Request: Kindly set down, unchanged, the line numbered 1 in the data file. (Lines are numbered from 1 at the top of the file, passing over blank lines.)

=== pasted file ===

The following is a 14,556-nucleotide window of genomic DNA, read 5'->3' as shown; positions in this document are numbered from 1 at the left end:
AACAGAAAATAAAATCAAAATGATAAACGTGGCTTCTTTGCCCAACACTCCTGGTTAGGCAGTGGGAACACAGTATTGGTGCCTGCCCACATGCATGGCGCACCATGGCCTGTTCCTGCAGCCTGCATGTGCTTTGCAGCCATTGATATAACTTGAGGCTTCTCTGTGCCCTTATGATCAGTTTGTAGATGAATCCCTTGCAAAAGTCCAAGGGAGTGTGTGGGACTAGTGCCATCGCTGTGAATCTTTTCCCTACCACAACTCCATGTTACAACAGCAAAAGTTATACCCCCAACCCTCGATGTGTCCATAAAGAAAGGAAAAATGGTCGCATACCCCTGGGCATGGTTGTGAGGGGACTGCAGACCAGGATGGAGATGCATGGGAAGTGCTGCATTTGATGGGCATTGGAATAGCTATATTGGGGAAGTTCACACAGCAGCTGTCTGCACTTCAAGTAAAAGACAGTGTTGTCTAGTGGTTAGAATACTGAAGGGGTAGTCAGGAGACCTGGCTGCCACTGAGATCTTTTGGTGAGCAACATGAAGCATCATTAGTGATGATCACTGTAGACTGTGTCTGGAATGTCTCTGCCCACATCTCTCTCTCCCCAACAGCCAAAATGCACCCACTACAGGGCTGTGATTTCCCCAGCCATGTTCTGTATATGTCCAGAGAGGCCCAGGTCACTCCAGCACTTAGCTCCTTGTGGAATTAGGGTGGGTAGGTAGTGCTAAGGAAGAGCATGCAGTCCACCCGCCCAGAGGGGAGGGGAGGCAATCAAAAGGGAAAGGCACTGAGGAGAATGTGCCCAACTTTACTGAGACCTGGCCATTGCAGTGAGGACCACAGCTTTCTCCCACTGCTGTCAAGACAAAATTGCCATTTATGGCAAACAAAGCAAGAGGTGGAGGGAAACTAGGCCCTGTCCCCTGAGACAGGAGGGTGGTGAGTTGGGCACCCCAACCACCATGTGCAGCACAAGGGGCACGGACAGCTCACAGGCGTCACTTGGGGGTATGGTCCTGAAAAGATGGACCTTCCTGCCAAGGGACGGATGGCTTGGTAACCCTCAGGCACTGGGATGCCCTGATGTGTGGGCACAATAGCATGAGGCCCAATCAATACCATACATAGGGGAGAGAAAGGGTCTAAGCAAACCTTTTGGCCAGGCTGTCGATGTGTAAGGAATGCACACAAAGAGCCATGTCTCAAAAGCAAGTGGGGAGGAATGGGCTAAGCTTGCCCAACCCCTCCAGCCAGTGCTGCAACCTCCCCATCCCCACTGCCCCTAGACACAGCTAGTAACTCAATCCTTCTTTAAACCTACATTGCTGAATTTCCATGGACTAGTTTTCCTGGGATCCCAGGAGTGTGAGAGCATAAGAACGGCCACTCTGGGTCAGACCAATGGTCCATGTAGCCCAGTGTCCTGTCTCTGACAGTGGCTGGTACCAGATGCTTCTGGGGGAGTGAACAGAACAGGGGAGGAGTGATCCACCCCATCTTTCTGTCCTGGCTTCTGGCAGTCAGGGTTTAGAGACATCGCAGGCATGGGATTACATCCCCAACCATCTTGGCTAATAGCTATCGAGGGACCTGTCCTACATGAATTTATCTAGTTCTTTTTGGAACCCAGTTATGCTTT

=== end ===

The following is a 14,556-nucleotide window of genomic DNA, read 5'->3' as shown; positions in this document are numbered from 1 at the left end: